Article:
The Bird’s the Word: Twin Cities songs about birds

The Trashmen, who started a local fad for songs about birds
Courtesy of Columbia Records
The Trashmen, who started a local fad for songs about birds

We must by now have reached the moment that The Trashmen predicted: At long last, it must be that everybody’s heard that the bird is the word. After all, when this local surf-rock band welded together two songs by West Coast R&B group The Rivingtons and added their own hysterical gibberings, they created the only song to be covered by both The Ramones and Pee-wee Herman and to be featured in films by both Stanley Kubrick and John Waters. We speak, of course, of “Surfin’ Bird,” one of the Twin Cities’ first national hits, which peaked at No. 4 on Billboard’s charts in 1964.

The song was quite influential, in its own way. For one thing, The Rivingtons themselves attempted to capitalize on its success by releasing a sequel to their own “Papa Ooh Mow Mow,” one of the two songs the Trashmen had mashed together to create their classic (“The Bird” was the other). They titled their new song “Mama Ooh Mow Mow,” and threw in their own gravely voiced gibbering. For another thing, post-“Surfin’ Bird,” hundreds of bands sprang up in the Twin Cities and their suburbs, grinding out their own lunatic anthems in their parents’ garages. When they went into the studio to record their own platters, it became obvious that Minnesota was in the throes of birdmania, as an astounding number of these bands recorded tunes that referenced “Surfin’ Bird” in one way or another. Here are five of the best:

“Bird Dog,” The Del Counts. In the greatest of garage bands traditions, the Del Counts’ guitar part for this song is only two chords, one less than “Louie Louie.” “Everybody’s heard about The Bird, and everybody’s heard about The Dog,” the song tells us. “Put them together and what do you get?” We’ll let you guess the answer to that.

“Buzz, Buzz, Buzz,” Gregory Dee & The Avanties. Backed by a propulsive organ part, Gregory Dee soulfully sings of the beauty of his girlfriend: “Buzz, buzz, buzz goes the bumblebee, Papa Ooh Mow Mow goes the bird, but the sound of your little voice, darling, is the sweetest I’ve ever heard.”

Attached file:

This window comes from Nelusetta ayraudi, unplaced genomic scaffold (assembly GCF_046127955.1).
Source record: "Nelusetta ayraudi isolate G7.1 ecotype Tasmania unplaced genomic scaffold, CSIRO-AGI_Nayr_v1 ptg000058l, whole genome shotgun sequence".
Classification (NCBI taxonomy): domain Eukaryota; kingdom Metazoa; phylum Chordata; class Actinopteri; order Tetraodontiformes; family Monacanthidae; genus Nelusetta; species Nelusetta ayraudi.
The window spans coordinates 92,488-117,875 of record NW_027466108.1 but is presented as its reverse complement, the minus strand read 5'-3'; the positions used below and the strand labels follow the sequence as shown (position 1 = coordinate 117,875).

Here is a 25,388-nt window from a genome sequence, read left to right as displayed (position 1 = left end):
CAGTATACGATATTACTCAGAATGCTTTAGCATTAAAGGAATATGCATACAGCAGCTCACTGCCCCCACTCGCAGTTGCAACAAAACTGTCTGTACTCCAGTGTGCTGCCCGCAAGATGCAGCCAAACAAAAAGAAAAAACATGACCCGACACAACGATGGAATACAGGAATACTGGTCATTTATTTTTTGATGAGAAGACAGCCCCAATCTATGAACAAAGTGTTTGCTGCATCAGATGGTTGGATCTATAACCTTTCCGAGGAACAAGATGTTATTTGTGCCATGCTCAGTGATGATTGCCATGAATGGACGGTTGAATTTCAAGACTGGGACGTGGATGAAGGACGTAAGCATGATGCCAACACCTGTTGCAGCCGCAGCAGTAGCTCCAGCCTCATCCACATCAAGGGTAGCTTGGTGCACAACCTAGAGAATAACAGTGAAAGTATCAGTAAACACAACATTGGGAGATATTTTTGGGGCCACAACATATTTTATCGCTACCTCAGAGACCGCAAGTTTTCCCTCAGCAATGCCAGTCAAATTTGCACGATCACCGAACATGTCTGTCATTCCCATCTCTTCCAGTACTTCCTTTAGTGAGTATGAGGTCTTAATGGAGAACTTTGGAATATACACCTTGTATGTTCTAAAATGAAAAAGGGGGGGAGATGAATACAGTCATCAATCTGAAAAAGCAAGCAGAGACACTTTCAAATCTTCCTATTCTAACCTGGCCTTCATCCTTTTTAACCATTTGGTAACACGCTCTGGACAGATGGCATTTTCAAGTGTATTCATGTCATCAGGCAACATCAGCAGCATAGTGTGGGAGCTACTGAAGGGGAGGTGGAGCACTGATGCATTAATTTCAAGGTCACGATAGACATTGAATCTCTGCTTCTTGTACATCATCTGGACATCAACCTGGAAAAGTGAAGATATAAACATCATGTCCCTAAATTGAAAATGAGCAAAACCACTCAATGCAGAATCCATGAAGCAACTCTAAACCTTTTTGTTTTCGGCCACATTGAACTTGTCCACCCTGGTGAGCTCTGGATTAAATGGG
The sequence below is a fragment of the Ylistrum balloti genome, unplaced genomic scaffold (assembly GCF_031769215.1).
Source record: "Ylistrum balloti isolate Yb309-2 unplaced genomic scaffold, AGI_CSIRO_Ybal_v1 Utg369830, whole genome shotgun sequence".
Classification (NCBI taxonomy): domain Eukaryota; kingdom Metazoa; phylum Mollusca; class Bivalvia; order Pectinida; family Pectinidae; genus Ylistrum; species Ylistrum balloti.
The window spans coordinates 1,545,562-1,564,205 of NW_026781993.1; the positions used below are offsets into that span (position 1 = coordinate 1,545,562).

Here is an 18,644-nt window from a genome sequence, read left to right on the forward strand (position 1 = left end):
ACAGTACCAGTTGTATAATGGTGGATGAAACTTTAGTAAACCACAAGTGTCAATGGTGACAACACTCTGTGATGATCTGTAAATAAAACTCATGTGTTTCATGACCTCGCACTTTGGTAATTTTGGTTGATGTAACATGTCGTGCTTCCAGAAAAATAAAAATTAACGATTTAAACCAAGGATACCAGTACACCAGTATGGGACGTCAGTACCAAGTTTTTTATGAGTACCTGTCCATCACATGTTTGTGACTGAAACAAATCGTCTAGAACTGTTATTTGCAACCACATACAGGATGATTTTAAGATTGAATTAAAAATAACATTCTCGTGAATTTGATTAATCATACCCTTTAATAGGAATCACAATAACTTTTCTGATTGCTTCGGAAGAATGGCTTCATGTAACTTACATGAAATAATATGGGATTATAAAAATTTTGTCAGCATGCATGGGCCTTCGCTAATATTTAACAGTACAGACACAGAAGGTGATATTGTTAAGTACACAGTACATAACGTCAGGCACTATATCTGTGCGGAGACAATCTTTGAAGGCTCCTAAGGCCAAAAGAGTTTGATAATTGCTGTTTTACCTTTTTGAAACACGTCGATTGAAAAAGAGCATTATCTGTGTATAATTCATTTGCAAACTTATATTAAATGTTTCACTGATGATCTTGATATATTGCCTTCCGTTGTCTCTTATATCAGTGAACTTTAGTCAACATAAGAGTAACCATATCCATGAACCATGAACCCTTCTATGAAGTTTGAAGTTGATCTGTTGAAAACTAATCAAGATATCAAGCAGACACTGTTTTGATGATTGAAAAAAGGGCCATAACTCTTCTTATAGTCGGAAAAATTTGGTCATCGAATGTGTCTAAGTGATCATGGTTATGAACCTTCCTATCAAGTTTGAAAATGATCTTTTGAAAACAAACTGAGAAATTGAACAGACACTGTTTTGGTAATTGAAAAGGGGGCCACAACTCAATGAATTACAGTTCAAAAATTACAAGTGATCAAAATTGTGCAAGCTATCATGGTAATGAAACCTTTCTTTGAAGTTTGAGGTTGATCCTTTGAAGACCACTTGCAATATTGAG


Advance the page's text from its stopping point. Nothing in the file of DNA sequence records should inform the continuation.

“Cuckoo,” The Monks. Now wait a minute, some will protest, The Monks were a group of GIs stationed in Germany during the ’60s, and not a Minnesota band at all! Well, we’re including them anyway, and for two very good reasons. Firstly, two of the five bandmembers were from Minnesota; secondly, the recent Monks revival has largely centered on Minnesota, mostly because singer/guitarist Gary Burger lives in Bemidji. Additionally, of the five songs on this list, it is “Cuckoo” that closest matches the insanity of the original. The Monks sing much of the song in a high falsetto, and chant-sing the rest of it in a manner that recalls the best work of Frank Zappa. “Someone took my cuckoo!” Burger cries out. “I want to know who who!”

“Olds-Mo-William,” Gregory Dee & The Avanties. You can’t blame Gregory Dee and his band for  borrowing from “Surfin’ Bird,” well, a few times. After all, the Trashmen revisited their hit on at least two occasions, with “Bird ’65” and a superb Beach Boys pastiche called “Bird Dance Beat.” “Olds-Mo-William” is a rollicking number that tells of a sad sack who is inspired to dance by the irresistible sounds of a rock and roll band. And what dance does he attempt? “I’m gonna do the bird if I can, if I can.”

“Surfin’ Crow,” The Jades. Opening with a shrill “Caw! Caw! Caw!,” The Jades’ instrumental rave-up is a guitar-propelled surf number similar to Dick Dale’s “Miserlou.” In point of fact, it sounds almost exactly like “Miserlou,” minus a few notes, as though the band had wanted to cover the Dick Dale number but weren’t sure of how to acquire the rights (ironically, it’s a public domain song). No matter — The Jades put a distinctive stamp on the recording, particularly with a middle bridge that features a soaring second guitar.

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Comments (2)

  1. Submitted by fred webber on 11/04/2011 - 11:38 am.

    You failed to mention “Surfin’ Bird” was featured — throughout the entire show — in an episode of “Family Guy.” A rare honor, and opportunity to introduce it to a new audience of young people.

    fred webber

  2. Submitted by Jim Swanson on 11/04/2011 - 01:43 pm.

    How about an honorable mention for The Time’s own “The Bird”?

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